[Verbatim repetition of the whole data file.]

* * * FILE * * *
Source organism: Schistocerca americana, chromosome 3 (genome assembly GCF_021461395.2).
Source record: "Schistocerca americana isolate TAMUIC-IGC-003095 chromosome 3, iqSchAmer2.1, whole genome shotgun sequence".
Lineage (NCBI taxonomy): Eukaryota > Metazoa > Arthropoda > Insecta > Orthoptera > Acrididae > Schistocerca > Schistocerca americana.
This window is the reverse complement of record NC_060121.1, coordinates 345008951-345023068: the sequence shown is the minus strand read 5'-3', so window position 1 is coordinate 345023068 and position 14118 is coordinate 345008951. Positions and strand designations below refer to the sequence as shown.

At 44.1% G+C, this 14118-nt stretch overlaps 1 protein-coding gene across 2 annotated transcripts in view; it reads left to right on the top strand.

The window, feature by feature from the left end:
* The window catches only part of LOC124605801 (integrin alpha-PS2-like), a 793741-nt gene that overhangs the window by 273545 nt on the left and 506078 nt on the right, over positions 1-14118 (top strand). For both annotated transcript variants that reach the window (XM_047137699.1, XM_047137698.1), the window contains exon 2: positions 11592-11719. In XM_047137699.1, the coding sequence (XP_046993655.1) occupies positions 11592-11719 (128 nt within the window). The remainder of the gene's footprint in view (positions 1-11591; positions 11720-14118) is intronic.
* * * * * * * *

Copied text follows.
Source organism: Schistocerca americana, chromosome 3 (genome assembly GCF_021461395.2).
Source record: "Schistocerca americana isolate TAMUIC-IGC-003095 chromosome 3, iqSchAmer2.1, whole genome shotgun sequence".
Lineage (NCBI taxonomy): Eukaryota > Metazoa > Arthropoda > Insecta > Orthoptera > Acrididae > Schistocerca > Schistocerca americana.
This window is the reverse complement of record NC_060121.1, coordinates 345008951-345023068: the sequence shown is the minus strand read 5'-3', so window position 1 is coordinate 345023068 and position 14118 is coordinate 345008951. Positions and strand designations below refer to the sequence as shown.

At 44.1% G+C, this 14118-nt stretch overlaps 1 protein-coding gene across 2 annotated transcripts in view; it reads left to right on the top strand.

The window, feature by feature from the left end:
* The window catches only part of LOC124605801 (integrin alpha-PS2-like), a 793741-nt gene that overhangs the window by 273545 nt on the left and 506078 nt on the right, over positions 1-14118 (top strand). For both annotated transcript variants that reach the window (XM_047137699.1, XM_047137698.1), the window contains exon 2: positions 11592-11719. In XM_047137699.1, the coding sequence (XP_046993655.1) occupies positions 11592-11719 (128 nt within the window). The remainder of the gene's footprint in view (positions 1-11591; positions 11720-14118) is intronic.